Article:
6 comments:

  1. Before there was ebird ... there were birders!

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    1. Yes indeed! There is something to be said about the simpler times, too.

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  2. An interesting "historical" post! The good ole days...phone calls and reading newspaper columns. I often got some good birds after reading Tom Hayman's column. And, it was more fun finding your own good birds!

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    1. Yes, having the latest gadgets may get some more of those rarities, but isn't necessarily any more enjoyable. I wonder how many birds are missed when folks have their eyes on the screen instead of the landscape. Having said that, the way that all those historical lists can now be available forever is truly remarkable, and presumably useful.

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  3. Allen, congrats on the millionth e-bird listing!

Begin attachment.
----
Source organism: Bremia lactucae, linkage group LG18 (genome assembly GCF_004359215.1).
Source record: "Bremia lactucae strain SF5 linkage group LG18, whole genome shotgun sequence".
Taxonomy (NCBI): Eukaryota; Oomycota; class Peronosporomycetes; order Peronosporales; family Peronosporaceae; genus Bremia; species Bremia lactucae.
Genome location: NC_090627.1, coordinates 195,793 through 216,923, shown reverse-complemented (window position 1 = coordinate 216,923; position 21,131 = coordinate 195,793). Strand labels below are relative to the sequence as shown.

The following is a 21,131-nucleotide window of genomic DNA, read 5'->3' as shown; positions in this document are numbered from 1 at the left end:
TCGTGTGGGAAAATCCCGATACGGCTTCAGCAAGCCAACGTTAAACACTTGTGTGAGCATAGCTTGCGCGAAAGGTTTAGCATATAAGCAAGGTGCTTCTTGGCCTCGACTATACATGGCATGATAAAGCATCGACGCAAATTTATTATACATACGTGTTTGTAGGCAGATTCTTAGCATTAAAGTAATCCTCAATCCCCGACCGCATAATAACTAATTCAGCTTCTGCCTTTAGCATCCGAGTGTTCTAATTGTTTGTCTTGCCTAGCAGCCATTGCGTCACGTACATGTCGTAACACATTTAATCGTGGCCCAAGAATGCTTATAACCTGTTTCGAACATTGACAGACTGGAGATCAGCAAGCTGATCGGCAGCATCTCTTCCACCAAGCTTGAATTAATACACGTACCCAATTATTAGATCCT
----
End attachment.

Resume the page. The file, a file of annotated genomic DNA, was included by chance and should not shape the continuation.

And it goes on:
I don't think there are any cogent arguments that anyone could provide that would state your historic sightings are best stored on paper than in a globally accessible database.

    Its good to consider how technology has changed birding. Some could argue either way. I think it has more positives than negatives. And if someone does not like e-bird or ontbirds --- they don't have to use it!

    I wonder if birders that birded before newspapers and birding phone lines grumbled about that new tech? LOL...

    Great posting!

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    1. Thanks, Dwayne! There are always pros and cons of progress, isn't there. And it makes one wonder what the next iteration of birding technology will be like when ebird is outdated!